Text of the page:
Norway’s capital city is certainly a contemporary design heaven for architects and other design enthusiasts. Without a doubt, Oslo boasts some of the best and most current ideas in art,architecture and interior design in the European region.
Here are the highlights from my two days visit to the Norwegian capital.The Oslo Opera House is one of the capital city’s most celebrated architectural masterpiece. The building is purposely designed with a multi-level sloped decks that allows people to walk from the ground level and up to the top without having to go inside the building. The opera house as well boasts an impressive interior woodwork. No fees are asked to enter the building lobby.The opera house has one of the most impressive comfort room I have ever visited.The opera house is at its most impressive during sunset to early evening.The view of Oslo waterfront as seen from the roof deck.The view of the city as seen from roof deck.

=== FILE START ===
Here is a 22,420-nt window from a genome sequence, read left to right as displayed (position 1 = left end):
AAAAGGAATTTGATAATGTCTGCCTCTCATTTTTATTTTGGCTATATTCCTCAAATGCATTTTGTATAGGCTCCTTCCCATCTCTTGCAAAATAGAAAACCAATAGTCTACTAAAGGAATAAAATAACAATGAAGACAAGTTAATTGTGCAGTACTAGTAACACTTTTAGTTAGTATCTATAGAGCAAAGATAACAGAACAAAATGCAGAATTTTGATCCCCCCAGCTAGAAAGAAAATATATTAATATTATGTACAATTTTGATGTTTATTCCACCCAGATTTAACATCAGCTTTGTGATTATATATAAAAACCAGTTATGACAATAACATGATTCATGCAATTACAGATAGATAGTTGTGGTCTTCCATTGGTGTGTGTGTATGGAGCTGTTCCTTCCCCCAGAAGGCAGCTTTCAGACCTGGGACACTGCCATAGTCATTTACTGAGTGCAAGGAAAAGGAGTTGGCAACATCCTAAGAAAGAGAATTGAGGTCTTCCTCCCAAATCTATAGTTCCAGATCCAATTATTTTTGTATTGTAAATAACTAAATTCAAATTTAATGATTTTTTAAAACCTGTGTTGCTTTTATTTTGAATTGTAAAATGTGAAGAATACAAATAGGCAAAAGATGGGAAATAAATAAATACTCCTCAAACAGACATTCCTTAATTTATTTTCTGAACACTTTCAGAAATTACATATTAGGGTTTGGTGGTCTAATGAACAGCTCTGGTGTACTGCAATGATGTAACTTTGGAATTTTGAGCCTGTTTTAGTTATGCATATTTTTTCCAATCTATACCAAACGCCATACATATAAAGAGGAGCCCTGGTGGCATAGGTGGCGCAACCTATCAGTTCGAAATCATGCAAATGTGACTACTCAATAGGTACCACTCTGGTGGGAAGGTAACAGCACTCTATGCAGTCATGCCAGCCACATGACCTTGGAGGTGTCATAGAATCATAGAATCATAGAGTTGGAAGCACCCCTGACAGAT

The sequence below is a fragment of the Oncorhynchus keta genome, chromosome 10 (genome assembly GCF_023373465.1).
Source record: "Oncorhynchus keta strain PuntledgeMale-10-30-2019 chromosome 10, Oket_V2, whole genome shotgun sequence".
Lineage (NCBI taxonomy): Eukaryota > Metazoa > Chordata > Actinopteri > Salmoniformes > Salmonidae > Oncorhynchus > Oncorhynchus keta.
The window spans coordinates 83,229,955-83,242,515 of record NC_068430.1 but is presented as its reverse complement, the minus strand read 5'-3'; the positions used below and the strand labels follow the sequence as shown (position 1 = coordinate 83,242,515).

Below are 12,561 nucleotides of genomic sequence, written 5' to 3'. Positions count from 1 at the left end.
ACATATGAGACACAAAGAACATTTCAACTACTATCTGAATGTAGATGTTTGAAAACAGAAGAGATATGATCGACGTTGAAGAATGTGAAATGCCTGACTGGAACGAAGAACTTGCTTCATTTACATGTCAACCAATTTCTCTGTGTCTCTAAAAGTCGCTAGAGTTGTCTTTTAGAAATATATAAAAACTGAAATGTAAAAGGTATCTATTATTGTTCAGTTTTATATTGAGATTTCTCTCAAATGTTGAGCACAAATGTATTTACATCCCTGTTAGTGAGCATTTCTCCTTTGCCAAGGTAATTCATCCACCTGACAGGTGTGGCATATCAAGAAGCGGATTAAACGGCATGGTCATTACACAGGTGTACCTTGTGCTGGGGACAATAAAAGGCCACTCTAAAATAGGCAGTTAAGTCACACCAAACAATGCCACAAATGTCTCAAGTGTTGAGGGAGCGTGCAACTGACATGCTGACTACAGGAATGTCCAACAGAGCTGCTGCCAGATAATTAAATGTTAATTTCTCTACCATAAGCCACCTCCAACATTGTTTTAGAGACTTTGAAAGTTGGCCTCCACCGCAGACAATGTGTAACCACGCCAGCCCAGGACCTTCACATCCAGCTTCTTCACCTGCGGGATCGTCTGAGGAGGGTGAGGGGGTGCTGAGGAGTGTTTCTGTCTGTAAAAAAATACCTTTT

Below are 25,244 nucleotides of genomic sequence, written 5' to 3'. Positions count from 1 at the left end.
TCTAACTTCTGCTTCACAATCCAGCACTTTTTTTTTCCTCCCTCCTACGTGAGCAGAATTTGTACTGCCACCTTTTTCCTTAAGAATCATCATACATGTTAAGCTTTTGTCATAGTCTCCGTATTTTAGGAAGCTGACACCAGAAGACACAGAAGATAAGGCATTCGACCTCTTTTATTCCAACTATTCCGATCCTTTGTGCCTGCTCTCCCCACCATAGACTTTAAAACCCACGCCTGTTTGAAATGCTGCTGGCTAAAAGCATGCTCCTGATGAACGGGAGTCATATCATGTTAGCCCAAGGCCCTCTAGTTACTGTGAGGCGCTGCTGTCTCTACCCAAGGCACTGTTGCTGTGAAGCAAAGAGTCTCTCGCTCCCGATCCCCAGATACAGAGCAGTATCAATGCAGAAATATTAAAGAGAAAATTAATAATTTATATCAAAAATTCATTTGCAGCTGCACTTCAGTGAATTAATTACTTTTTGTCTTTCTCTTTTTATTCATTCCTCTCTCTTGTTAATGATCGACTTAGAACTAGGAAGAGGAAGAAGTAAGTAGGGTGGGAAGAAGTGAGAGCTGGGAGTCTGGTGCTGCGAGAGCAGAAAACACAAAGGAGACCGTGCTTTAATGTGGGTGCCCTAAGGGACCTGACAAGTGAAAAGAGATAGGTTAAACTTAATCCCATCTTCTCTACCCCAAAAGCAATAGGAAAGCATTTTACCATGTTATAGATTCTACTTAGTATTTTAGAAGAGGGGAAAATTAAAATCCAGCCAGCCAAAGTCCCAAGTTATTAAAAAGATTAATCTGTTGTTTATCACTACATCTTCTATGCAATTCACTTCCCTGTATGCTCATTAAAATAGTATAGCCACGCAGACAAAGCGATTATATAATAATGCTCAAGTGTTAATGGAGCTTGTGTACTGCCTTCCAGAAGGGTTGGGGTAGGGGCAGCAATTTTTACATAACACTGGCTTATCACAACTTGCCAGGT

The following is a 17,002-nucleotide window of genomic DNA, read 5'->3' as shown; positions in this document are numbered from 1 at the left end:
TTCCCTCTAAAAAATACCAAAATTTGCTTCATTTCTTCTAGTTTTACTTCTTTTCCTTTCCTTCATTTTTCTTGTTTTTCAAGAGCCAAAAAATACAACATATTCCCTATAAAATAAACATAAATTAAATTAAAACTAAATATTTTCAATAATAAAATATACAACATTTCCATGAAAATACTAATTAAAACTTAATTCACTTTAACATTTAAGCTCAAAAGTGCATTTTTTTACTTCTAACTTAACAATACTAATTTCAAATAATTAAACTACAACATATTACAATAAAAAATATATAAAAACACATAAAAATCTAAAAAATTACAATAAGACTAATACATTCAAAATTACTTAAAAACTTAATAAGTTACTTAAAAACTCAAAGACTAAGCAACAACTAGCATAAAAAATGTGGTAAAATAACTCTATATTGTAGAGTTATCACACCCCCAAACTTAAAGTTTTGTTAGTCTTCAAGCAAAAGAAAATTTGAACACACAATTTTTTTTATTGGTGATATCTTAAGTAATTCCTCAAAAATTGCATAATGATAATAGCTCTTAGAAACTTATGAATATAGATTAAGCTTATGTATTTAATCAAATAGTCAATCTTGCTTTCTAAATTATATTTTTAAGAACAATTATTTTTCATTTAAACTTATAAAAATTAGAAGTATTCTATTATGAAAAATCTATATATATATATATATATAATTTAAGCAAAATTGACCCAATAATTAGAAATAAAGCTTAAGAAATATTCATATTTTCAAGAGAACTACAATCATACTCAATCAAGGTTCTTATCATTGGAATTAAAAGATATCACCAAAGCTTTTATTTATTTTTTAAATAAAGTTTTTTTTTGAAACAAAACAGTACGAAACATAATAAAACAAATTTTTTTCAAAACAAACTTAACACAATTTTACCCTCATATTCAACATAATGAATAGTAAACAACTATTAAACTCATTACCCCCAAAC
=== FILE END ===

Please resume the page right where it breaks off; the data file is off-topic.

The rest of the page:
Tjuvholmen (Thief Island) and the Aker Brygge are two noted modern day waterfront developments in Oslo. The place erects Norway’s famous contemporary buildings, as well as museums and community facilities. Day tours are welcome, and are free of charge.
The Astrup Fearnley Museum, which is also located in Tjuvholmen, holds a wide collection of contemporary art and installations from artists of different nationalities. The Building designed by the famous architect Renzo Piano. Entrance to the exhibits costs around 12 Euros (600 Pesos)Here are some highlights of the museum exhibit.
The museum toilet for the disabled looks like something from a sci-fi movie set.
Vigeland Sculpture Park is another highlight of Oslo’s contemporary art scene. Entrance to the park is free of charge. 30 minutes tram ride from the city centre via Tram # 12.
More on Oslo to follow. =)